Reacting to the Reality of Bill 148
Bill 148 has been a point of controversy for both Ontario business owners and workers for the past several months. While workers once rejoiced at the additional protection they were expecting to receive, some business owners faced uncertainty, while others faced fear, on how they would financially protect their organization from the Bill’s proposed changes. Some reactions have found their way into the news. For example, the case of Tim Hortons franchisees highlighted the flight or fight instinct that they were faced with. While these franchisees chose fight, this poses the question: how are you going to react to Bill 148?
What is Bill 148?
Before reacting to the changes Bill 148, it is important for business owners to understand what the Bill is proposing, and why the changes are being made. Back in June 2017, Bill 148 was created in culmination of the 173 recommendations made by the Changing Workplaces Review. The Bill ultimately aims to protect precarious, part-time, low-wage, and temporary workers.
Here is an example (not a complete list) of some changes that have already occurred:
- Misclassification of Employees: Aiming to remedy the issue of organizations hiring individuals as contractors, this change puts the onus on the employer to prove the classification of each worker.
- Compensation: Several compensation changes have been made to protect low-wage workers. Beyond the minimum wage increase to $14.00 per hour, other changes include: an increase in vacation time from two to three weeks for employees with five or more years of employment at an organization, along with a new calculation of public holiday and overtime pay.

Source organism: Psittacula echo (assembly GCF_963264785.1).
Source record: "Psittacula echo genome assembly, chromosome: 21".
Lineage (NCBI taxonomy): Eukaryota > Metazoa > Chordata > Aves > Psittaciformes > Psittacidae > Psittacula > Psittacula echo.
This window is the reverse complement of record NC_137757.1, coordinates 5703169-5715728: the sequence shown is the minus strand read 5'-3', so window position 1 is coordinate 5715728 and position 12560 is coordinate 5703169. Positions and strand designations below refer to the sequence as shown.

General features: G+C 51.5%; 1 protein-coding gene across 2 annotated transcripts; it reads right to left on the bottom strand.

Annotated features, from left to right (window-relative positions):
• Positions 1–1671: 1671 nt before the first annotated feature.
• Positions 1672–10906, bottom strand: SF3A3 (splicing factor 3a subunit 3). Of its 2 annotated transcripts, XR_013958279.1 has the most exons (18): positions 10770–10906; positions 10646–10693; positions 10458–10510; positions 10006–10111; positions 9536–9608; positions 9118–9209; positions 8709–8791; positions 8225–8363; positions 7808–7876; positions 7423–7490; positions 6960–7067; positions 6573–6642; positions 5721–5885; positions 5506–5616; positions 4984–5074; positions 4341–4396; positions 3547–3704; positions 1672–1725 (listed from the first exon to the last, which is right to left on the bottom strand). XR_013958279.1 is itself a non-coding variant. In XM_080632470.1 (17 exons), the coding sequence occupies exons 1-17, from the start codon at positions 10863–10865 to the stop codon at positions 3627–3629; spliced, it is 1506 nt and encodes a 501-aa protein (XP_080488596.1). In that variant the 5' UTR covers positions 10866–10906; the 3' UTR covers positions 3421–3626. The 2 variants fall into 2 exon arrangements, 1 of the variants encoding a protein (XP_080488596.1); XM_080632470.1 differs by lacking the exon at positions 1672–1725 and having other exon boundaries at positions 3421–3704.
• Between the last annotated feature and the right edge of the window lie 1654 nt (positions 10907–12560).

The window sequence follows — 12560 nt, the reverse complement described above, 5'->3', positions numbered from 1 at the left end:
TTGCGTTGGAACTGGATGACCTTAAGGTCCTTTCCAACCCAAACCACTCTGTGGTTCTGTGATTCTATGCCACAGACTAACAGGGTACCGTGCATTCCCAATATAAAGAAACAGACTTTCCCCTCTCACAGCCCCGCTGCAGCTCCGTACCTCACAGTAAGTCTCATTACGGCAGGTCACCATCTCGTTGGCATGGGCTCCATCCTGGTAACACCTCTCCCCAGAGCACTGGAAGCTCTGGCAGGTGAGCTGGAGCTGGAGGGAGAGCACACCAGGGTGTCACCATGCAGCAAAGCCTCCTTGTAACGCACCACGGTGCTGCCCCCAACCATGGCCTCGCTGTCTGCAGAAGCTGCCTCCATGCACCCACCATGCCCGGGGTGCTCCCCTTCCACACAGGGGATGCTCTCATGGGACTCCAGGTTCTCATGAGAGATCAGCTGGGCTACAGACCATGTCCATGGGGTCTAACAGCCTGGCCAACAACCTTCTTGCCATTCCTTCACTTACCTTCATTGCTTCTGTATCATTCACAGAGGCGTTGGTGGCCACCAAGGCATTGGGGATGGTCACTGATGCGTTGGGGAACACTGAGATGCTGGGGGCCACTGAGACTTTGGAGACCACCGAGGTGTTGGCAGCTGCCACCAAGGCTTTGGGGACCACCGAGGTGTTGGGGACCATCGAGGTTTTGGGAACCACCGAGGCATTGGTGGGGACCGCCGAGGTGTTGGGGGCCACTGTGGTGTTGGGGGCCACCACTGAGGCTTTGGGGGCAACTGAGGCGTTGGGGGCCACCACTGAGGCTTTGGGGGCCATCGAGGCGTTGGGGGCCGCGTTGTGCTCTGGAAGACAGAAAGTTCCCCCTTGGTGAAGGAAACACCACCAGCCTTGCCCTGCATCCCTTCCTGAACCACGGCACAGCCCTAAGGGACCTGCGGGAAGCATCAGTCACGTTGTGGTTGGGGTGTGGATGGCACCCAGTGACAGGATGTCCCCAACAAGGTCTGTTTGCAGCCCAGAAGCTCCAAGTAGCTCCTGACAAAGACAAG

- Scheduling: Changes such as the right to request schedule or work location changes, the three-hour rule, and minimum “on call” payment were launched on April 1, 2018.
Here is an example (not a complete list) on changes yet to come:
- Equal Pay for Equal Work: Employers must pay employees the same rate of pay for the same level work, no matter the difference in employment status. For example, a contract or part-time worker must be paid the same as a full-time employee for the same job.
- Compensation: In January 2019, the minimum wage will be increased additionally to $15.00 per hour.
For a complete list of the changes introduced by Bill 148, visit this comprehensive breakdown by Rudner Law.
BILL 148: Understanding and Managing the Impact on Your Business
Preparing for the changes proposed by Bill 148 requires a lot more than a budget change. That’s why on April 4, David Lahey and Stuart Rudner are hosting a power breakfast session to help and prepare employers to react to the new reality of Bill 148. Join us, and learn how Bill 148 is affecting the workforce and how you can protect your organization.
Interested? Register here.